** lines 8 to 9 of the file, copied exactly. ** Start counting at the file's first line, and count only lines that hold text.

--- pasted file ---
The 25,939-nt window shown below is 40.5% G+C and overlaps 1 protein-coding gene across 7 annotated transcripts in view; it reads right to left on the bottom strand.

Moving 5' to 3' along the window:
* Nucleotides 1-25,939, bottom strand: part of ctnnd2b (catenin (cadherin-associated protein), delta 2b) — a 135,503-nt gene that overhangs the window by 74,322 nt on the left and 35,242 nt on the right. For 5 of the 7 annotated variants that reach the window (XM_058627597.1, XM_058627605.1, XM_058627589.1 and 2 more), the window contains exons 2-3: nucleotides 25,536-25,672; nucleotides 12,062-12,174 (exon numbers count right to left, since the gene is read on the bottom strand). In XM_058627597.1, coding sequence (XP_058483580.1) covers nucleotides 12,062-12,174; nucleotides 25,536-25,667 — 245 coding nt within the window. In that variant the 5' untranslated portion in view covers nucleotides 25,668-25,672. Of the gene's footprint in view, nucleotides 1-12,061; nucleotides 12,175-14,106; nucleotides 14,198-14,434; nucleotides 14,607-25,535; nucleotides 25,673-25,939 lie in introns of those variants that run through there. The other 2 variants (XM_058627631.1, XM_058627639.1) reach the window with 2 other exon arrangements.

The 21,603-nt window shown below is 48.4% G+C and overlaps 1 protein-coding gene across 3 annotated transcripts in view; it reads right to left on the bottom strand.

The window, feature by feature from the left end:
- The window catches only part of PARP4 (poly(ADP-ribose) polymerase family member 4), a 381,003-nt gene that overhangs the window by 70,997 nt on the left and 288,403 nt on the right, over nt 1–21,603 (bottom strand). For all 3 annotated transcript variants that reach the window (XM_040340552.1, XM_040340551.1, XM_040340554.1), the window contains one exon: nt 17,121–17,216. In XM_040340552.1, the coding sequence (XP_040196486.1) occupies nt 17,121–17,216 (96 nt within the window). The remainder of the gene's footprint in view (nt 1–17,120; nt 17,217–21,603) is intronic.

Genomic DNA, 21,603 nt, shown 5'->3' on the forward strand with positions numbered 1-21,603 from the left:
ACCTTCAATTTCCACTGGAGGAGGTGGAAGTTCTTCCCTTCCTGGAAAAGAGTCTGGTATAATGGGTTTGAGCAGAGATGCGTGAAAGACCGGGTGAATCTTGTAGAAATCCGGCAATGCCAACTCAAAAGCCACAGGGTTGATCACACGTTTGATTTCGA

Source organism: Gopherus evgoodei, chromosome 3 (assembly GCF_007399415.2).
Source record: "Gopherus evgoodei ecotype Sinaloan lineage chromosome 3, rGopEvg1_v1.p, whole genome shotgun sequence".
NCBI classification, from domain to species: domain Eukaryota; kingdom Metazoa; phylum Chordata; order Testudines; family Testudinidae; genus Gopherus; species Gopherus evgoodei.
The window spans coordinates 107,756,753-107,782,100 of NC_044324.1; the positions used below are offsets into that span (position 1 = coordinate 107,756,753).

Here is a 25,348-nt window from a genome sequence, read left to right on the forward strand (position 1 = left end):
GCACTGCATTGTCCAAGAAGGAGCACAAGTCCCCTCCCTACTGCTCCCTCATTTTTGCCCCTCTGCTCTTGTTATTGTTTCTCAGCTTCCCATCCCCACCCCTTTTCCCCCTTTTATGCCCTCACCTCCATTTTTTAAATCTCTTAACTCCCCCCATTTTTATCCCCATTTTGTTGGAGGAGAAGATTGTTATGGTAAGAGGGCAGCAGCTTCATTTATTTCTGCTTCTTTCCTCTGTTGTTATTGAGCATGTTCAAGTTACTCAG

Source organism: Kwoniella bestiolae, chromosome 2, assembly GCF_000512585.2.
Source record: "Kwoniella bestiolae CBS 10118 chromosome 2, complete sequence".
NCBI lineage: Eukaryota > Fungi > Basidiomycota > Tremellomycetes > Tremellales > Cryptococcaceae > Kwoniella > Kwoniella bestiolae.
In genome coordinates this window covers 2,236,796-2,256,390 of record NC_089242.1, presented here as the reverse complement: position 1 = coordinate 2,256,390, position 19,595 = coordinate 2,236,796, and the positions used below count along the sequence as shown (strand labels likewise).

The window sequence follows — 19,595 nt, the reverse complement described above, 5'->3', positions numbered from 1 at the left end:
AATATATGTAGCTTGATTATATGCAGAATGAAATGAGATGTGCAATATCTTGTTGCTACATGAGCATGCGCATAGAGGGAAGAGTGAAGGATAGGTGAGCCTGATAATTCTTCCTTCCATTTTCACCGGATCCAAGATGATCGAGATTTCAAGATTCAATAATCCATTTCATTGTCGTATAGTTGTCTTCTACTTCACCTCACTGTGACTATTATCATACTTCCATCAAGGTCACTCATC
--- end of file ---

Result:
ACCTTCAATTTCCACTGGAGGAGGTGGAAGTTCTTCCCTTCCTGGAAAAGAGTCTGGTATAATGGGTTTGAGCAGAGATGCGTGAAAGACCGGGTGAATCTTGTAGAAATCCGGCAATGCCAACTCAAAAGCCACAGGGTTGATCACACGTTTGATTTCGA

Source organism: Gopherus evgoodei, chromosome 3 (assembly GCF_007399415.2).